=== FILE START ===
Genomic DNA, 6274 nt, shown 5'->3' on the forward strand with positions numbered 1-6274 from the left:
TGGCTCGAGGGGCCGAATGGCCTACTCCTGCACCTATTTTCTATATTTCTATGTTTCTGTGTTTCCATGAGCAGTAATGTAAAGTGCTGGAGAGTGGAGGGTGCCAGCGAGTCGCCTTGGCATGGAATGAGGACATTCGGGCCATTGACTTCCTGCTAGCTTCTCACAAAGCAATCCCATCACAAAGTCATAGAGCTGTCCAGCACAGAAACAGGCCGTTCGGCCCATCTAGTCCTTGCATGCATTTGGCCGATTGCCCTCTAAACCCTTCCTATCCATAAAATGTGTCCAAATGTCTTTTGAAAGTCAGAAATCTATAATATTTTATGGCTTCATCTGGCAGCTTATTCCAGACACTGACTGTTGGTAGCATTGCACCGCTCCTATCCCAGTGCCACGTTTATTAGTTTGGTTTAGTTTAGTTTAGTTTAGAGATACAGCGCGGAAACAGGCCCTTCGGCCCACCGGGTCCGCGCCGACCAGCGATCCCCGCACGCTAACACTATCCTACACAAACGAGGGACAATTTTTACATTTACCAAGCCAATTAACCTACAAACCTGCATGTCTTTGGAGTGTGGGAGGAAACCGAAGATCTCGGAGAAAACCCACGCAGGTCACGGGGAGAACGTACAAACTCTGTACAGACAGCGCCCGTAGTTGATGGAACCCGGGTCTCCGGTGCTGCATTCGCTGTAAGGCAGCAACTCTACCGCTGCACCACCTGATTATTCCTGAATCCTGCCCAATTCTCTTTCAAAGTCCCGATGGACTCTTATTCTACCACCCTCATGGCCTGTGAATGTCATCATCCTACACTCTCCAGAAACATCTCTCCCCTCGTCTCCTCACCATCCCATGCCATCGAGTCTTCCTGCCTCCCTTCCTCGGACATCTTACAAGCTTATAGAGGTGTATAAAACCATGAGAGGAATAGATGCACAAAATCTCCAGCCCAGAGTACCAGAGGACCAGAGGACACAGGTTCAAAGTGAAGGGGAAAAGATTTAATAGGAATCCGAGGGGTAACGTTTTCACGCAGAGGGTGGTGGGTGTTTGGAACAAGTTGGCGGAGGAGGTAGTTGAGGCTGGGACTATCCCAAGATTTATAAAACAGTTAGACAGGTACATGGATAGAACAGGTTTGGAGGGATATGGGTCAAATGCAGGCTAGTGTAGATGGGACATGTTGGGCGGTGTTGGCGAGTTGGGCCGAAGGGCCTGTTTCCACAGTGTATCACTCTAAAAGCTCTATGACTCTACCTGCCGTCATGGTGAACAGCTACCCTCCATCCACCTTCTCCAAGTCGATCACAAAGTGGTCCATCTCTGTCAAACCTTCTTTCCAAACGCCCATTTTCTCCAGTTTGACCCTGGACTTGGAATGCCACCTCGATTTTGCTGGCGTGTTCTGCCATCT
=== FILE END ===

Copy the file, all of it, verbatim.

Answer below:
Genomic DNA, 6274 nt, shown 5'->3' on the forward strand with positions numbered 1-6274 from the left:
TGGCTCGAGGGGCCGAATGGCCTACTCCTGCACCTATTTTCTATATTTCTATGTTTCTGTGTTTCCATGAGCAGTAATGTAAAGTGCTGGAGAGTGGAGGGTGCCAGCGAGTCGCCTTGGCATGGAATGAGGACATTCGGGCCATTGACTTCCTGCTAGCTTCTCACAAAGCAATCCCATCACAAAGTCATAGAGCTGTCCAGCACAGAAACAGGCCGTTCGGCCCATCTAGTCCTTGCATGCATTTGGCCGATTGCCCTCTAAACCCTTCCTATCCATAAAATGTGTCCAAATGTCTTTTGAAAGTCAGAAATCTATAATATTTTATGGCTTCATCTGGCAGCTTATTCCAGACACTGACTGTTGGTAGCATTGCACCGCTCCTATCCCAGTGCCACGTTTATTAGTTTGGTTTAGTTTAGTTTAGTTTAGAGATACAGCGCGGAAACAGGCCCTTCGGCCCACCGGGTCCGCGCCGACCAGCGATCCCCGCACGCTAACACTATCCTACACAAACGAGGGACAATTTTTACATTTACCAAGCCAATTAACCTACAAACCTGCATGTCTTTGGAGTGTGGGAGGAAACCGAAGATCTCGGAGAAAACCCACGCAGGTCACGGGGAGAACGTACAAACTCTGTACAGACAGCGCCCGTAGTTGATGGAACCCGGGTCTCCGGTGCTGCATTCGCTGTAAGGCAGCAACTCTACCGCTGCACCACCTGATTATTCCTGAATCCTGCCCAATTCTCTTTCAAAGTCCCGATGGACTCTTATTCTACCACCCTCATGGCCTGTGAATGTCATCATCCTACACTCTCCAGAAACATCTCTCCCCTCGTCTCCTCACCATCCCATGCCATCGAGTCTTCCTGCCTCCCTTCCTCGGACATCTTACAAGCTTATAGAGGTGTATAAAACCATGAGAGGAATAGATGCACAAAATCTCCAGCCCAGAGTACCAGAGGACCAGAGGACACAGGTTCAAAGTGAAGGGGAAAAGATTTAATAGGAATCCGAGGGGTAACGTTTTCACGCAGAGGGTGGTGGGTGTTTGGAACAAGTTGGCGGAGGAGGTAGTTGAGGCTGGGACTATCCCAAGATTTATAAAACAGTTAGACAGGTACATGGATAGAACAGGTTTGGAGGGATATGGGTCAAATGCAGGCTAGTGTAGATGGGACATGTTGGGCGGTGTTGGCGAGTTGGGCCGAAGGGCCTGTTTCCACAGTGTATCACTCTAAAAGCTCTATGACTCTACCTGCCGTCATGGTGAACAGCTACCCTCCATCCACCTTCTCCAAGTCGATCACAAAGTGGTCCATCTCTGTCAAACCTTCTTTCCAAACGCCCATTTTCTCCAGTTTGACCCTGGACTTGGAATGCCACCTCGATTTTGCTGGCGTGTTCTGCCATCT